As many of you who follow me on Instagram will know I visited Nepal in April of this year and took the opportunity to meet up with the three factory owners who we work with in Kathmandu for our Cleverly Wrapped Knitwear.
All of them are small but long established family businesses who strive to have a positive impact on the environment, society and the economy – something that was important to me too.
In the first factory that I visited with my husband Simon the factory owner had previously been a member of the British army serving in Nepal, but on retiring from his military duties he and his wife decided to remain in the area and set up a small knitwear factory. For the past 20 years he and his eldest son have been in partnership with a Tibetan refugee, Tashi (pictured above) whose expertise, amongst many things, is sourcing materials, including high quality cashmere, lambswool, cotton and linen.
The company’s lambswool comes from farmers whose sheep populate the mountainous Himalayan foothills. Their cashmere is harvested from the goats in the plateaus. The health and wellbeing of these animals is of huge importance and the nomadic herds are allowed to wander freely. Furthermore, the animals are shorn by skilled shearing teams to make sure that the process is efficient and cruelty free.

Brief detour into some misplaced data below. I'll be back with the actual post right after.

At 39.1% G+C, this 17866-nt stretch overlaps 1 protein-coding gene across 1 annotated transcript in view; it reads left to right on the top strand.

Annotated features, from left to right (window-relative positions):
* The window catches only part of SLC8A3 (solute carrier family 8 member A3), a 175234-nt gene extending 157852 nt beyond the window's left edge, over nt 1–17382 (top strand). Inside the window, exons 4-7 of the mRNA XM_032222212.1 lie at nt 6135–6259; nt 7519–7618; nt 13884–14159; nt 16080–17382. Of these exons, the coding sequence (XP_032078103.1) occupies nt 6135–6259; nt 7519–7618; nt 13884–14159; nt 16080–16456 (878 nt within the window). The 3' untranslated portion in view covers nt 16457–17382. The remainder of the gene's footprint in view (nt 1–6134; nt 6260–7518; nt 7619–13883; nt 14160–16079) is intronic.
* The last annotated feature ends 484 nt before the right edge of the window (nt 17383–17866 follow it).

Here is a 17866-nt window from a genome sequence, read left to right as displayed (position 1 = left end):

The UK Connection
The owner’s son lives in the UK (in Hampshire in fact!) which has enabled me to build a great working relationship with both him and the factory, resulting in a succinct and reliable supply chain.
He and his wife and daughters visit Nepal at least once a year, not only so his children get to see their grandparents but also so that he can oversee production first-hand and ensure they’re meeting their customers’ expectations in terms of service, quality and delivery. This is also the perfect opportunity for him to catch up with the workers too – some he has known for almost 20 years – and to participate in the business’s ongoing efforts to invest actively in Kathmandu’s local community.
The company currently employs about 50 people, a workforce that comprises mainly of young women who are usually the main income earners within their family group. They are well paid for their skills and have excellent working conditions, something the company feels are basic rights. They have introduced facilities into the workplace that would seem normal in the United Kingdom but are not so common in South Asia – for example, clean drinking water machines and proper toilet facilities. There is very little staff turnover and many of the employees have been with the company from the very beginning, their continued presence valued as the company has grown.